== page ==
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American College of Physicians Issues New Guidelines for Breast Cancer Screening

On April 8, 2019, the American College of Physicians (“ACP”) released the clinical guideline, “Screening for Breast Cancer in Average-Risk Women: A Guidance Statement from the American College of Physicians” (the “Guideline”). The Guideline divides women into three categories based on age and offers breast cancer screening methodology guidance for each category. The Guideline offers the following guidance for women of average-risk:

  • Women aged 40-49: clinicians should discuss whether to screen for breast cancer with mammography, including a discussion on the benefits and harms of screening as well as the woman’s preference. The ACP notes that potential harms generally outweigh the benefits for most women in this category;
  • Women aged 50-74: clinicians should offer biennial screening for breast cancer with mammography;
  • Women aged 75 years or older: clinicians should discontinue breast cancer screening with mammography for women of this age and for women with a life expectancy of 10 years or less.
  • All ages: clinicians should not use clinical breast examination to screen for breast cancer.

Note that women of average risk are defined as “those who do not have a personal history of breast cancer or a previous diagnosis of a high-risk breast lesion, are not a high risk for breast cancer due to genetic mutations known to increase that risk (such as BRCA1/2 gene mutation or another familial breast cancer syndrome), and were not exposed to radiation therapy to the chest in childhood.”

The ACP developed the Guideline to provide clinicians with a rigorous review of available guidelines and to develop its own guidance for clinicians based on an assessment of those guidelines. Utilizing the Appraisal of Guidelines for Research and Evaluation II (AGREE II) instrument, the Guideline assesses breast cancer screening guidelines from the following:

  • American College of Obstetricians and Gynecologists (ACOG)
  • American College of Radiology (ACR)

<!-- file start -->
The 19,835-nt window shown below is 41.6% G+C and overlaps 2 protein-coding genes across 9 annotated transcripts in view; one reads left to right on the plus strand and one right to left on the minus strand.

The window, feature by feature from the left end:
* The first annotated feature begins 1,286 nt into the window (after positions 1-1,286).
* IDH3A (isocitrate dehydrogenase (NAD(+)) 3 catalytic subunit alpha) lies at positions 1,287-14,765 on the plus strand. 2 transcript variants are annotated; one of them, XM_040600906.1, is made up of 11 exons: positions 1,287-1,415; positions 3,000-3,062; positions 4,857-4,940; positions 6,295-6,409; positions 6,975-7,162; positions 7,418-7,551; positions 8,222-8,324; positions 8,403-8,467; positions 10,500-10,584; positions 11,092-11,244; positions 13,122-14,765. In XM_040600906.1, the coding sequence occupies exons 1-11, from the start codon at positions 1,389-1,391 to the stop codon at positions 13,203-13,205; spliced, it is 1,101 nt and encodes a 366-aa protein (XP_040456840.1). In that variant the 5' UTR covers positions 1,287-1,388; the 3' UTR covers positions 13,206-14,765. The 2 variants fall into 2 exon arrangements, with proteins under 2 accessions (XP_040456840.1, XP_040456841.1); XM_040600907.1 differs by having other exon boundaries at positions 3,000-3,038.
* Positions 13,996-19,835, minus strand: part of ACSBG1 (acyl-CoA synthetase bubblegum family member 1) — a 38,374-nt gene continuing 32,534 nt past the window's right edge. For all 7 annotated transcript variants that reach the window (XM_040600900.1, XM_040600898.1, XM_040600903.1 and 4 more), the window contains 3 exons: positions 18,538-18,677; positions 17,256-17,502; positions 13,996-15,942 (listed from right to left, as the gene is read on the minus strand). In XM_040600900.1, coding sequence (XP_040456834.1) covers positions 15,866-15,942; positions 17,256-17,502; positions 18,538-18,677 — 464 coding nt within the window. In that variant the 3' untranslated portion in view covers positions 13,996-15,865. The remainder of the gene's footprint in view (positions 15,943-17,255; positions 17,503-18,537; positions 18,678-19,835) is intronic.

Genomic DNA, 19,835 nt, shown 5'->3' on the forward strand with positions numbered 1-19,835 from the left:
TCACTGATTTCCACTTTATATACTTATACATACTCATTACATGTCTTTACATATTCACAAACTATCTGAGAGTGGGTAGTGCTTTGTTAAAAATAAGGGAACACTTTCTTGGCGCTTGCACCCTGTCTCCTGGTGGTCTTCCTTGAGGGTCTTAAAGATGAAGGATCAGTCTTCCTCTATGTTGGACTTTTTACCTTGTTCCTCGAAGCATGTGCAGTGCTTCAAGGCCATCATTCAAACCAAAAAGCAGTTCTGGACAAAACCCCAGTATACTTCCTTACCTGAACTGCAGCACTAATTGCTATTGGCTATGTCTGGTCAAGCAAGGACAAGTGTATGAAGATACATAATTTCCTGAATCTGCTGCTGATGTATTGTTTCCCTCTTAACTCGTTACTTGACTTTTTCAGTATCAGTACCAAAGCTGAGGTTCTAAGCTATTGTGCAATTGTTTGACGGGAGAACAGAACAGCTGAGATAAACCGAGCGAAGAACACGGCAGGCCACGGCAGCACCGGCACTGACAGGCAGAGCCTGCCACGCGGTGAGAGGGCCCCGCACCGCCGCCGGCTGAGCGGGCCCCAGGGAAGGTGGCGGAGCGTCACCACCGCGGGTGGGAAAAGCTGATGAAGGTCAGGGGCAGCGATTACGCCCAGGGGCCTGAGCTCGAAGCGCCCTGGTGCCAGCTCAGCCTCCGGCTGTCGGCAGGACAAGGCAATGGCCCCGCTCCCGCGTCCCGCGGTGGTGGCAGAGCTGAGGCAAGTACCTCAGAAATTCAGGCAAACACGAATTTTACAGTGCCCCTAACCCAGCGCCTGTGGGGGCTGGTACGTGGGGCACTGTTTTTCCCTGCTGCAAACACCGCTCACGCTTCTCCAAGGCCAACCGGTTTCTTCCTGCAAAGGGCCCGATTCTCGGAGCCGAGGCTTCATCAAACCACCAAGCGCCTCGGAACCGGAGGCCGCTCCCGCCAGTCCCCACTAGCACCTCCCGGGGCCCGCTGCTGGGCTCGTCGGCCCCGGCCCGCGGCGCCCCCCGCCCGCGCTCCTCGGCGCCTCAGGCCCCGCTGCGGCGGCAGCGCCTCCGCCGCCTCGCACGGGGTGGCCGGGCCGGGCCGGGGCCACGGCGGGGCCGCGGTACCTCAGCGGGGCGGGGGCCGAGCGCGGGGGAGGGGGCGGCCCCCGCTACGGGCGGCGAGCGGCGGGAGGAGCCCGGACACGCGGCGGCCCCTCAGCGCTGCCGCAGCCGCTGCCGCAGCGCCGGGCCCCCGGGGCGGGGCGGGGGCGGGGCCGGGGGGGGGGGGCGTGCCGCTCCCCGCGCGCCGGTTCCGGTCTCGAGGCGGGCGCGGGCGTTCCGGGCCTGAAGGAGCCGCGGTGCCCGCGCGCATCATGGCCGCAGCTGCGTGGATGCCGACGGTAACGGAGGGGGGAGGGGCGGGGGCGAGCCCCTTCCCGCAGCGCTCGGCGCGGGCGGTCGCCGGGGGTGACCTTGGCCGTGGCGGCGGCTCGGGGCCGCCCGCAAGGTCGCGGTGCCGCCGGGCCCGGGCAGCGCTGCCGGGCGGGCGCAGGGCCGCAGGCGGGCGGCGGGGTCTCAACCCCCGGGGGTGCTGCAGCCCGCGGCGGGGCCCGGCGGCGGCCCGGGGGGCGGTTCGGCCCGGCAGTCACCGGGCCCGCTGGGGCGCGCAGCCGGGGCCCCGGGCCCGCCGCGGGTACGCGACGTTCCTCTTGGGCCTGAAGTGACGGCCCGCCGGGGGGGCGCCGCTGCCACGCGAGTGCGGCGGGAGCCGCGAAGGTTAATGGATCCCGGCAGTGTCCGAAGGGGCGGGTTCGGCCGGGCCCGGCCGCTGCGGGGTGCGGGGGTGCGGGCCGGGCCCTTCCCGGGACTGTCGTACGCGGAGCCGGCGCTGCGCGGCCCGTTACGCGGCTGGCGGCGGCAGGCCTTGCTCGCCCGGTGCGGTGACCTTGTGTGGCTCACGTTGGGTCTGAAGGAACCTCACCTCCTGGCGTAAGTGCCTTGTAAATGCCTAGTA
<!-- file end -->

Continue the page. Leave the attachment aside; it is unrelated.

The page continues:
• American Cancer Society (ACS)
  • Canadian Task Force on Preventive Health Care (CTFPHC)
  • National Comprehensive Cancer Network (NCCN)
  • S. Preventive Services Task Force (USPSTF)
  • World Health Organization (WHO)

The ACP found the guidelines from the ACS, CTFPHC, USPSTF, and WHO scored highest on the AGREE II instrument, while guidelines from the ACR, ACOG, and NCCN scored lowest. The ACP found that the lower scoring guidelines often inadequately described how they considered applicable factors (e.g., variance in studies reported, weighting of observational/modeling studies, etc.) in establishing guidelines, or they relied on lower-quality evidence. Further, the ACP asserted that the lower scoring guidelines rarely addressed the small absolute effect screening has on breast cancer mortality.

The Guideline discusses benefits and harms arising from mammography and clinical breast examinations (CBEs), as well as shortfalls of the assessed guidelines. There are also short summaries of each assessed guideline and its recommendations. Further, the Guideline breaks down each assessed guideline in a table, detailing its recommendations regarding: (1) a clinical breast examination (CBE); (2) age to begin mammography screening and/or initiate discussions about screening; (3) age to stop mammography screening; and (4) screening intervals. This should be quite useful to a radiation provider or supplier considering which screening standard to implement.

After reviewing the Guideline, it appears to be an amalgamation of the assessed guidelines. For instance, the ACOG and USPSTF guidelines recommend beginning discussions regarding screening at age 40; the ACOG, CTFPHC, USPSTF, and WHO guidelines each recommend screening to begin at age 50; the ACOG, USPSTF, and WHO guidelines recommend ending screening at age 75; and the ACS recommends ceasing screening if life expectancy is less than 10 years. The Guideline incorporated each of these recommendations into its own guidance.

It is important to note that the ACR has cautioned providers from relying on the Guideline. According to the ACR, biennial screenings of only women ages 50-74 may result in a higher mortality rate due to preventable breast cancer deaths. The ACR projects as many as 10,000 additional deaths per year due to such screening practices. The ACR believes the ACP fails to consider relevant trials indicating annual screening reduces mortality rates. Further, the ACR believes the ACP Guidelines fail to appropriately consider racial disparities, as non-white women have a higher rate of being diagnosed with breast cancer before age 50 and a higher mortality rate. Overall, the ACR believes the ACP Guideline greatly underestimates mammography benefits while overestimating potential harm. By contrast, the ACR recommends scheduling a risk assessment by the age of 30 to determine if earlier breast cancer screening is necessary, annual screening to begin at the age of 40, and continued screenings for as long as the woman is healthy.

For more information on issues relating to this article, please contact Adrienne Dresevic, Esq. at (248) 996-8510 or by email at adresevic@thehlp.com.

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